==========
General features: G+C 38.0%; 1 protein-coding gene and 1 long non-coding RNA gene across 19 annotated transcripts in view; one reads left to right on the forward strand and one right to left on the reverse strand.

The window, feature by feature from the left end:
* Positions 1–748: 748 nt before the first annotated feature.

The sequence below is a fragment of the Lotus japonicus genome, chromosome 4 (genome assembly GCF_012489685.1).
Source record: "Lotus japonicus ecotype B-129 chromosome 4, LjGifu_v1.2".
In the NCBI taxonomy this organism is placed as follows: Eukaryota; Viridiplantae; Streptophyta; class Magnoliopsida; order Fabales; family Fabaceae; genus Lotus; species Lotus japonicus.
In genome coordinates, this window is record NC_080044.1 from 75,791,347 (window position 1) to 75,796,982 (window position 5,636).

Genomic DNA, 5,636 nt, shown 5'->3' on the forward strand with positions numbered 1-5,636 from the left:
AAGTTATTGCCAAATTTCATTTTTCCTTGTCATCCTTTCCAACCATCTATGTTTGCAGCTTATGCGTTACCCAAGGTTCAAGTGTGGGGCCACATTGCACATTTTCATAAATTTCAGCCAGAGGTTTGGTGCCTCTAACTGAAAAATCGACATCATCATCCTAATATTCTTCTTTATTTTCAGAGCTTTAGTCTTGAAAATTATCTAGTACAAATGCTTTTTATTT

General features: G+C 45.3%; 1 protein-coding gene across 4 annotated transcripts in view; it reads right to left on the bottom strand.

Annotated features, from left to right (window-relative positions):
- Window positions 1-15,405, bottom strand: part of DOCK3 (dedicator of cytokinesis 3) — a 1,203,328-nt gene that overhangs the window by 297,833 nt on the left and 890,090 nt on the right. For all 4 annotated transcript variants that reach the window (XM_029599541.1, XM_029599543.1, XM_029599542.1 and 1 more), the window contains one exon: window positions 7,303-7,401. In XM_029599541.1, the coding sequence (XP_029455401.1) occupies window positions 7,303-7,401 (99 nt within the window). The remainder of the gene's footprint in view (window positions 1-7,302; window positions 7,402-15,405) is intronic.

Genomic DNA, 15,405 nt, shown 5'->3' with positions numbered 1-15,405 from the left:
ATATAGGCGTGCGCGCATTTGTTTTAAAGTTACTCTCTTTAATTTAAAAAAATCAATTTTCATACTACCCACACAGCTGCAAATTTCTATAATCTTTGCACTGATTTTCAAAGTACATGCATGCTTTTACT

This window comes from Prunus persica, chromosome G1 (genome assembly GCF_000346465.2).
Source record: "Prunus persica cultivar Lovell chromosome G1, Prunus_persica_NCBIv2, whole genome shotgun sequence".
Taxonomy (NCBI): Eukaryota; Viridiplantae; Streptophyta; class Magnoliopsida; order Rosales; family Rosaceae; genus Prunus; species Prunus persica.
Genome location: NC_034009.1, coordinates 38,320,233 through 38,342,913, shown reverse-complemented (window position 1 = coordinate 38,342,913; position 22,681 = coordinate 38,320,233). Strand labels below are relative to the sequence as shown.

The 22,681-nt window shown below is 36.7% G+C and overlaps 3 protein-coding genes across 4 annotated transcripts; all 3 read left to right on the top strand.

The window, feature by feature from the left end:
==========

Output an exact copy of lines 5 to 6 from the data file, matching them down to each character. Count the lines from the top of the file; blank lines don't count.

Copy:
Source record: "Lotus japonicus ecotype B-129 chromosome 4, LjGifu_v1.2".
In the NCBI taxonomy this organism is placed as follows: Eukaryota; Viridiplantae; Streptophyta; class Magnoliopsida; order Fabales; family Fabaceae; genus Lotus; species Lotus japonicus.